When Words Defy Death

Loretta Lynn’s Words Have No Time Stamp

Duo Dickinson / 10.13.22

Loretta Lynn died in her sleep at ninety last week.

My first (very human) thought was “Not a bad way to die.” I am continually struck with my idiocy. “Bad” and “die” are conclusions that defy the gift of humanity.

On the Sunday before her passing, Lynn shared something on Facebook. Her last social media message would be a quote from Scripture, John 3:20-21:

Everyone who does evil hates the light, and will not come into the light for fear that their deeds will be exposed. But whoever lives by the truth comes into the light, so that it may be seen plainly that what they have done has been done in the sight of God.

We just passed the Autumnal Equinox. It is getting darker. And this season I have been to more funerals than ever. My friends are passing, and I have seen every type of grief and death: the long agony; the instant, unforeseen ending; and everything in between.

And with each death comes a different service or funeral: a grand Cathedral event with nine (!) bishops; a festive and completely secular gathering with somber remembrances; and everything in between.

Our lives consume us, literally. And death is, in the end, not about us. Lynn was thinking beyond herself. She could see her end, but she knew that life would not wither like a tree’s fallen leaves but dwell in its bare branches. Life has nothing to do with us, because it is a gift. My aging Boomer generation might see that gift as coming from an “Indian Giver” who eventually takes it back.

Our creation did not begin by the passion of our parents or even by the miracle of technology that can foster reproduction. We were made by God, and therefore leave by God. And at my end, the words of John will be spoken:

I am the resurrection, and the life: he that believeth in me, though he were dead, yet shall he live: And whosoever liveth and believeth in me shall never die.

When these words are said in the silence of a funeral, we cannot ritual away the consequence of loss. Our eyes are drawn to whatever remains of the dead. The physical dead are easy to see — and we look, even touch or hold.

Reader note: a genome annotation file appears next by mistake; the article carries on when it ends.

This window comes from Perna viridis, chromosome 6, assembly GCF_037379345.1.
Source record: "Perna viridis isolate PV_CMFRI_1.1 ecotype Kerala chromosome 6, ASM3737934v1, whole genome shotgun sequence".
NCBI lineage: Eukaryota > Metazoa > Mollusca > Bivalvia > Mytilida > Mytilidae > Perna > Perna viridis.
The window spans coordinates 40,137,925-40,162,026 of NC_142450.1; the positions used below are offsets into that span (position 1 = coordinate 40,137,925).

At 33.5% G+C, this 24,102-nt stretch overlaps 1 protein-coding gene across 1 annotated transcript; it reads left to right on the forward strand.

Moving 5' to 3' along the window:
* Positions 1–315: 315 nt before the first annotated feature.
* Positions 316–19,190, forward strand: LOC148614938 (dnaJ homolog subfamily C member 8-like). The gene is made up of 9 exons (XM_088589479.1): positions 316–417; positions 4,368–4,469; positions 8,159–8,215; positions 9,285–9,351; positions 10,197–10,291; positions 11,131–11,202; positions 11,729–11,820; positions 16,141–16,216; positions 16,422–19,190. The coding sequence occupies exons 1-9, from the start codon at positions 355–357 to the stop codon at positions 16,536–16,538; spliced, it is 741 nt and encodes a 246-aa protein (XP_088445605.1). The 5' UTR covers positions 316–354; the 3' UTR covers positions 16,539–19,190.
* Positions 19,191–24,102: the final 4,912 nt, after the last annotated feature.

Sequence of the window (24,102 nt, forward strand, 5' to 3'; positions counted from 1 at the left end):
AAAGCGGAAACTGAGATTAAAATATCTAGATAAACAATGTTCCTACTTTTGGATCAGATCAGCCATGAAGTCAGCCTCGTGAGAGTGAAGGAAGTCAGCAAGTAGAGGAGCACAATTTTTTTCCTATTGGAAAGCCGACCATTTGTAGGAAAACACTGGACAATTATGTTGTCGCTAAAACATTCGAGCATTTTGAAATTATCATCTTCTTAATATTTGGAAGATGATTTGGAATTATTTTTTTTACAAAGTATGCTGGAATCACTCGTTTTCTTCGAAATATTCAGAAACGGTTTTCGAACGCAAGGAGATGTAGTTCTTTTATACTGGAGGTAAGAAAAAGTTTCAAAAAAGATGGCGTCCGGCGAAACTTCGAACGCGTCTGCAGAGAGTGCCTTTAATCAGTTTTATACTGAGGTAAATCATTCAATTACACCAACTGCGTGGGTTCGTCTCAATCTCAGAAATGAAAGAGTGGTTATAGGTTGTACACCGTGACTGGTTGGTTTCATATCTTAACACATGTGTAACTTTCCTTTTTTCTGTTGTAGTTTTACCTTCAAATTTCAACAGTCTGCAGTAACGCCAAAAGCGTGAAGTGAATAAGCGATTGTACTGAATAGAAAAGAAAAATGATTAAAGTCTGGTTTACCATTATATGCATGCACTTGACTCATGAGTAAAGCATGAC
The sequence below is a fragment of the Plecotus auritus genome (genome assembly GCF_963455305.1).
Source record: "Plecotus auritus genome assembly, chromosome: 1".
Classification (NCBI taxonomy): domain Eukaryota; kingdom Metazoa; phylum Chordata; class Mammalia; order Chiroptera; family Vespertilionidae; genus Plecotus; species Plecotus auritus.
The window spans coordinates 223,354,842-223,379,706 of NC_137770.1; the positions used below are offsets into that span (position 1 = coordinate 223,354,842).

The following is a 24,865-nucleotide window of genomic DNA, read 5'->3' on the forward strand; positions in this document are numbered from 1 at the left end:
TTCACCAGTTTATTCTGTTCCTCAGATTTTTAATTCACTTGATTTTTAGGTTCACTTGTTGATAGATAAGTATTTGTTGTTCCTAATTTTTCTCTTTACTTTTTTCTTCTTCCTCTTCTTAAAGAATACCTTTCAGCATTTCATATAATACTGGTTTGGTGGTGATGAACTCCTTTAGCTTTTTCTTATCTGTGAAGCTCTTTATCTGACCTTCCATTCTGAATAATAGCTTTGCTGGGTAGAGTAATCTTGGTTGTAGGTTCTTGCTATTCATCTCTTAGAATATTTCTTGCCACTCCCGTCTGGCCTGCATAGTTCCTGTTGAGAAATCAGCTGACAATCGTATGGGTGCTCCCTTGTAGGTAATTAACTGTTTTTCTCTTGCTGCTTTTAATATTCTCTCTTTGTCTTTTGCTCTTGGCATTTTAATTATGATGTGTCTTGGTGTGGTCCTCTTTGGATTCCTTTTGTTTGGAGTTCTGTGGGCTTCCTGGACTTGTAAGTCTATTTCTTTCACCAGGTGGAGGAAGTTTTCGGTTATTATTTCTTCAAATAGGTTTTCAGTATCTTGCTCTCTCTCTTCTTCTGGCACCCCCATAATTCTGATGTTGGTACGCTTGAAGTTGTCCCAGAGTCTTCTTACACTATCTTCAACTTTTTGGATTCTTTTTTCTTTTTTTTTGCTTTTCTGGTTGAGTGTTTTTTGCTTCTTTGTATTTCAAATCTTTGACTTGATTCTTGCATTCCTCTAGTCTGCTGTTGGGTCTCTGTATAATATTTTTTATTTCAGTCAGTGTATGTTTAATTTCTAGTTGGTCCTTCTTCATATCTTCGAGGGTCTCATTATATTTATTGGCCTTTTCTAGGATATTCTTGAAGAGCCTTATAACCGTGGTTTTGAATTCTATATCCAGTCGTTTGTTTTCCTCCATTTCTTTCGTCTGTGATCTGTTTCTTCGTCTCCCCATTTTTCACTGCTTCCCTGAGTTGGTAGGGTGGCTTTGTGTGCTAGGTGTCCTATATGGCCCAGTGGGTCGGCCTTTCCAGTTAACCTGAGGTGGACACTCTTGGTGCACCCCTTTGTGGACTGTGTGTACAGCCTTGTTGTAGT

Anecdotes and eulogies are for the living, but the gatherings (born of high religion or low secularity) are but a distillation of our inadequacy. At these moments in a funeral, there is no doubt in the speaker of John’s words and no need for ascent by the listener. The words of John are not a memorial; rather they are God’s living presence with those who have died and those who are grieving.

Each of us struggle in our denial or acceptance of what we cannot control. The ultimate lack of human control, death, confronts every physical reality. And to give ourselves some semblance of comfort, we create realities that we can control, like funerals.

I imagine death for each of us to be the first moment of total silence in the din of living, and funerals can be a moment when that inevitable truth of death is laid bare. Like the sunrise or the wind, it is undeniably real. The words spoken at these times break the silence of death, and for a moment, break down our need for control.

Whether 600 or 6,000 years old, the words said by Loretta Lynn have no time stamp. They were a part of us when first said, and they are a part of us now. Ringing like the bell on a silent night, their penetrating reality is a truth beyond sound.

The words we say to address this silence are spoken by a human, but created by God — a squint at the light at dawn. The light of truth that reminds us of God’s redemption in his own death and resurrection.

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